Under his instruction, I got into the left hand seat of the aircraft in a rather ungainly fashion as it was quite difficult in the way it is to get into a very small and low sports car when you’ve never done it before. He slammed the flimsy door shut and as he did the window popped off it’s lock and swung open before banging back down again but remaining unlocked. I could also see light coming in from the bottom corner of the door indicating that it had become a little warped or even bent after years of use. He jumped in the right hand side like a gymnast, making my entrance look even more embarrassing. I made some weak joke about the door and window to him followed by a forced nervous laugh in an attempt to make it seem like I wasn’t concerned. Hoping he’d reply by saying “I’ll get an engineer to look at it, he unfortunately responded with “It’s fine as this aircraft isn’t pressurised so doesn’t need to be airtight”, and then chucked and added “These old machines are all a little bent after years of student pilots at the controls” and then leaned over and locked the window. “Bloody great, what a thing to say to someone who’s scared of flying” I thought, but I rationalised it in my mind by convincing myself he seemed a sensible, balanced chap and didn’t have a death wish!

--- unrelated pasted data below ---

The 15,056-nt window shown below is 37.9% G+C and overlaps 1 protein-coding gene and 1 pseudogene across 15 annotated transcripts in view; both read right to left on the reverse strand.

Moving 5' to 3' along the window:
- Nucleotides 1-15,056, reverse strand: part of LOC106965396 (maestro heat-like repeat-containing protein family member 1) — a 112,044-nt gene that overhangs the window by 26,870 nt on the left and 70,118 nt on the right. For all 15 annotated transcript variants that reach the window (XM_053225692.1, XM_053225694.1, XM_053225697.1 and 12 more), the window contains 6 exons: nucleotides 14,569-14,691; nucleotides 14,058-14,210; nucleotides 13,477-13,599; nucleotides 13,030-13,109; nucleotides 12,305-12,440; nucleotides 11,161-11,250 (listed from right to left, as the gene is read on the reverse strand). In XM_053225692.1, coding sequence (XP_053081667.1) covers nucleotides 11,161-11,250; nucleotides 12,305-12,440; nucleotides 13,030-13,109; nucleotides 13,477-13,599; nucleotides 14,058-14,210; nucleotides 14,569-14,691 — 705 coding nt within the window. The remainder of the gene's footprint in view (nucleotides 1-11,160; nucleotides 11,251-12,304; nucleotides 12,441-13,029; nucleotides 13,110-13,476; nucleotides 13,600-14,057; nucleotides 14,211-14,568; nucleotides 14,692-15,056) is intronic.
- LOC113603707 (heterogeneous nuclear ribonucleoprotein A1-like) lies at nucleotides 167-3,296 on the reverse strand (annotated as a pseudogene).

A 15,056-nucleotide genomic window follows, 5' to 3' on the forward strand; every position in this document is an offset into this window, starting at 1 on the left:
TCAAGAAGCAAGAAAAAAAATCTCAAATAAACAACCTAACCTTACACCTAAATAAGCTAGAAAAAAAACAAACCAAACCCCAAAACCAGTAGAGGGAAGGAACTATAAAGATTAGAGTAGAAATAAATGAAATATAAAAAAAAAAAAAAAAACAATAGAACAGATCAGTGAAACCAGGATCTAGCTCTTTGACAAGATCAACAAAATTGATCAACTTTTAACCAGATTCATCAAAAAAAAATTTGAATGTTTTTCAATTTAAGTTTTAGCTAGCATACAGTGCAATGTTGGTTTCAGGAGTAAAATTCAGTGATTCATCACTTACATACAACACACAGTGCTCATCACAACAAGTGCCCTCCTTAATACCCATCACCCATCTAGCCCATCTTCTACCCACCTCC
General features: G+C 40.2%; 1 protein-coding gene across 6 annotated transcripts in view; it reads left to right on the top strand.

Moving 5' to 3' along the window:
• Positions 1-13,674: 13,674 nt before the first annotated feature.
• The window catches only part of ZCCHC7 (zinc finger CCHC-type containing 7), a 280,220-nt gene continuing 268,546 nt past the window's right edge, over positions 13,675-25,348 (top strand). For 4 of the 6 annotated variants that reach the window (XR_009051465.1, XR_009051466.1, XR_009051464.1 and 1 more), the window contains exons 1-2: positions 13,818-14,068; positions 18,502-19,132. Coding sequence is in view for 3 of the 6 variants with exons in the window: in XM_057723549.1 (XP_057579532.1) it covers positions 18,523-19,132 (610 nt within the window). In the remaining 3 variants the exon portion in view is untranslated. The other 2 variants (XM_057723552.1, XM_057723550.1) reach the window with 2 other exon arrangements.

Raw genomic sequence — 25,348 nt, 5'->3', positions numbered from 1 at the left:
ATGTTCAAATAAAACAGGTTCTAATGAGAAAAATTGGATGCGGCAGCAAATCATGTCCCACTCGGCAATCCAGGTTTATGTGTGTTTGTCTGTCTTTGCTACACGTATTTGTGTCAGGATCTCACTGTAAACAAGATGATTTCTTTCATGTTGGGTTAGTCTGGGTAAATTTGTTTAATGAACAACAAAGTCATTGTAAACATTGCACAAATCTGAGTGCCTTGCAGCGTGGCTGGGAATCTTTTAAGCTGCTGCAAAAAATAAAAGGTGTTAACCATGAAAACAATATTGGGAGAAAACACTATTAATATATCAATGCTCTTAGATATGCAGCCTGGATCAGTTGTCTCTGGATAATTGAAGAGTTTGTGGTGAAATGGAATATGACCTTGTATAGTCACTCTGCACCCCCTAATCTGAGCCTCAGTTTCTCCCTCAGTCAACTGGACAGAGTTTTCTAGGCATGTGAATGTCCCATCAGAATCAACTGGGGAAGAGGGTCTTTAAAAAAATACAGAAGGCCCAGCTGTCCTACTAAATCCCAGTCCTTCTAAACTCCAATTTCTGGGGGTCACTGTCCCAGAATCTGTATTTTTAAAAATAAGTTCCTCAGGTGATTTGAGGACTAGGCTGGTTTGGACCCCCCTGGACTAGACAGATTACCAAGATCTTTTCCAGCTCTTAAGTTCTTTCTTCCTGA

He showed me how to secure the five point harness, asked me if I was comfortable and ready to go to which I replied “No!!”. He clearly thought my response was sarcasm as he rubbed his hands together and said “Right, let’s go then!”. He turned the key one turn and the radio and other instruments sprung into life. He tuned a frequency and spoke requesting to start the engine. The response was clearance to start (at his discretion). He pumped the primer a few times and then turned the key again and the engine instantly fired up – the sound was deafening as the well worn headset I was given certainly didn’t have much sound proofing.
He pushed the throttle and I remember seeing the spindly undercarriage leg and wheel on my side wobble as we started to move over the uneven grassed surface, reaffirming my view of just how fragile this contraption was. Slowly we made our way up to the runway holding point where he stopped the aircraft and performed a number of checklists. I instantly liked this use of checklists and not doing things from memory. I’d never seen it done before and it gave me a little confidence in what was about to happen. He spoke again on the radio and was cleared to take off (at his discretion), so he lined up on the runway.